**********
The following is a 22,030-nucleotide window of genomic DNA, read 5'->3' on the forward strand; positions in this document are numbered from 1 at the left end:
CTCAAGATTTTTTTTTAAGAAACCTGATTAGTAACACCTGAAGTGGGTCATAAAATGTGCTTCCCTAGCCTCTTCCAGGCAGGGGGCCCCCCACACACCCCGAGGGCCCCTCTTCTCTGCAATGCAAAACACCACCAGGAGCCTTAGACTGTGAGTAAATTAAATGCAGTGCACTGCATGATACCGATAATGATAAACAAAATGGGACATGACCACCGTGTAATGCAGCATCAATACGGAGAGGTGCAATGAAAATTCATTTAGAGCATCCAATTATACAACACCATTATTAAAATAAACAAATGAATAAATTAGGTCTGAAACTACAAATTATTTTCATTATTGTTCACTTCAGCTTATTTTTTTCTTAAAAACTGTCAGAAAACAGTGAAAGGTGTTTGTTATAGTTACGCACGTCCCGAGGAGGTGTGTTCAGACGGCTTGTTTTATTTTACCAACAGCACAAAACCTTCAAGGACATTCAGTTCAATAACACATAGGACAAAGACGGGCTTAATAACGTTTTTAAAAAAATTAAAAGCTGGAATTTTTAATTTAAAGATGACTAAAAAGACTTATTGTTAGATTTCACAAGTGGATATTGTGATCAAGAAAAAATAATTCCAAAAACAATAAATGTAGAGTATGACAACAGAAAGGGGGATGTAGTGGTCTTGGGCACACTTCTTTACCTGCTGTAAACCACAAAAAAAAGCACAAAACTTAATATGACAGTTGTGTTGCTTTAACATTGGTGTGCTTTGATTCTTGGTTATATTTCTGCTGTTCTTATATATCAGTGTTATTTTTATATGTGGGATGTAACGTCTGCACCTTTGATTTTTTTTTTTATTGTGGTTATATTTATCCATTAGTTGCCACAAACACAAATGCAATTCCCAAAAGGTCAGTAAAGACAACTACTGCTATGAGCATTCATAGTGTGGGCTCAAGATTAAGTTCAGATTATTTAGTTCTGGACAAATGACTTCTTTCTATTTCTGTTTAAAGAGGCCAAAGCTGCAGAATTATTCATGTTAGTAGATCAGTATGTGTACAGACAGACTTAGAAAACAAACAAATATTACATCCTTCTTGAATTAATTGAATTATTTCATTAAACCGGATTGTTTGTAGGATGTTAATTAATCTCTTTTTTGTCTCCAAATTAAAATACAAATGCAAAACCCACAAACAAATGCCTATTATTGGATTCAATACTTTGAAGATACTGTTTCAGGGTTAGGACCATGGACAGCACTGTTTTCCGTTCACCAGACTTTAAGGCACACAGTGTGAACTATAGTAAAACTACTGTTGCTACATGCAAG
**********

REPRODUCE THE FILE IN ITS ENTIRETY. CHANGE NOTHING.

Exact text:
The following is a 22,030-nucleotide window of genomic DNA, read 5'->3' on the forward strand; positions in this document are numbered from 1 at the left end:
CTCAAGATTTTTTTTTAAGAAACCTGATTAGTAACACCTGAAGTGGGTCATAAAATGTGCTTCCCTAGCCTCTTCCAGGCAGGGGGCCCCCCACACACCCCGAGGGCCCCTCTTCTCTGCAATGCAAAACACCACCAGGAGCCTTAGACTGTGAGTAAATTAAATGCAGTGCACTGCATGATACCGATAATGATAAACAAAATGGGACATGACCACCGTGTAATGCAGCATCAATACGGAGAGGTGCAATGAAAATTCATTTAGAGCATCCAATTATACAACACCATTATTAAAATAAACAAATGAATAAATTAGGTCTGAAACTACAAATTATTTTCATTATTGTTCACTTCAGCTTATTTTTTTCTTAAAAACTGTCAGAAAACAGTGAAAGGTGTTTGTTATAGTTACGCACGTCCCGAGGAGGTGTGTTCAGACGGCTTGTTTTATTTTACCAACAGCACAAAACCTTCAAGGACATTCAGTTCAATAACACATAGGACAAAGACGGGCTTAATAACGTTTTTAAAAAAATTAAAAGCTGGAATTTTTAATTTAAAGATGACTAAAAAGACTTATTGTTAGATTTCACAAGTGGATATTGTGATCAAGAAAAAATAATTCCAAAAACAATAAATGTAGAGTATGACAACAGAAAGGGGGATGTAGTGGTCTTGGGCACACTTCTTTACCTGCTGTAAACCACAAAAAAAAGCACAAAACTTAATATGACAGTTGTGTTGCTTTAACATTGGTGTGCTTTGATTCTTGGTTATATTTCTGCTGTTCTTATATATCAGTGTTATTTTTATATGTGGGATGTAACGTCTGCACCTTTGATTTTTTTTTTTATTGTGGTTATATTTATCCATTAGTTGCCACAAACACAAATGCAATTCCCAAAAGGTCAGTAAAGACAACTACTGCTATGAGCATTCATAGTGTGGGCTCAAGATTAAGTTCAGATTATTTAGTTCTGGACAAATGACTTCTTTCTATTTCTGTTTAAAGAGGCCAAAGCTGCAGAATTATTCATGTTAGTAGATCAGTATGTGTACAGACAGACTTAGAAAACAAACAAATATTACATCCTTCTTGAATTAATTGAATTATTTCATTAAACCGGATTGTTTGTAGGATGTTAATTAATCTCTTTTTTGTCTCCAAATTAAAATACAAATGCAAAACCCACAAACAAATGCCTATTATTGGATTCAATACTTTGAAGATACTGTTTCAGGGTTAGGACCATGGACAGCACTGTTTTCCGTTCACCAGACTTTAAGGCACACAGTGTGAACTATAGTAAAACTACTGTTGCTACATGCAAG